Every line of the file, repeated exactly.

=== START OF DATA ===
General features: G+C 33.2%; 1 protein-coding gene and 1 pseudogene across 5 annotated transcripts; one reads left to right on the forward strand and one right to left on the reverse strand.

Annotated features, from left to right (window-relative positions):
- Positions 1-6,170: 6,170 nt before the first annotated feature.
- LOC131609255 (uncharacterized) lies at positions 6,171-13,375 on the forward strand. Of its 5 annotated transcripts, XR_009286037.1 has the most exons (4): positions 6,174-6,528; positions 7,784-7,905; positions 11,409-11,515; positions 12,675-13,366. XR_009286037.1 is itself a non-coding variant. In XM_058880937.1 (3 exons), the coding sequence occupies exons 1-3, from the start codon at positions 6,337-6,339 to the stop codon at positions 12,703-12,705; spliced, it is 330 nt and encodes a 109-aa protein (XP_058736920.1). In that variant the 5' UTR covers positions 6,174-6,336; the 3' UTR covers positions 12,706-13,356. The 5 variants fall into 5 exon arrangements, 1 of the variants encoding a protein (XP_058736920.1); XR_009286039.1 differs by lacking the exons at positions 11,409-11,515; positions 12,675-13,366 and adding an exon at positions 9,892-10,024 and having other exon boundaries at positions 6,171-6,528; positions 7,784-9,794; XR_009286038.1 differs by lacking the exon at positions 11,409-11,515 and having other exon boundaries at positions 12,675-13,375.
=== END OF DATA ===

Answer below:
General features: G+C 33.2%; 1 protein-coding gene and 1 pseudogene across 5 annotated transcripts; one reads left to right on the forward strand and one right to left on the reverse strand.

Annotated features, from left to right (window-relative positions):
- Positions 1-6,170: 6,170 nt before the first annotated feature.
- LOC131609255 (uncharacterized) lies at positions 6,171-13,375 on the forward strand. Of its 5 annotated transcripts, XR_009286037.1 has the most exons (4): positions 6,174-6,528; positions 7,784-7,905; positions 11,409-11,515; positions 12,675-13,366. XR_009286037.1 is itself a non-coding variant. In XM_058880937.1 (3 exons), the coding sequence occupies exons 1-3, from the start codon at positions 6,337-6,339 to the stop codon at positions 12,703-12,705; spliced, it is 330 nt and encodes a 109-aa protein (XP_058736920.1). In that variant the 5' UTR covers positions 6,174-6,336; the 3' UTR covers positions 12,706-13,356. The 5 variants fall into 5 exon arrangements, 1 of the variants encoding a protein (XP_058736920.1); XR_009286039.1 differs by lacking the exons at positions 11,409-11,515; positions 12,675-13,366 and adding an exon at positions 9,892-10,024 and having other exon boundaries at positions 6,171-6,528; positions 7,784-9,794; XR_009286038.1 differs by lacking the exon at positions 11,409-11,515 and having other exon boundaries at positions 12,675-13,375.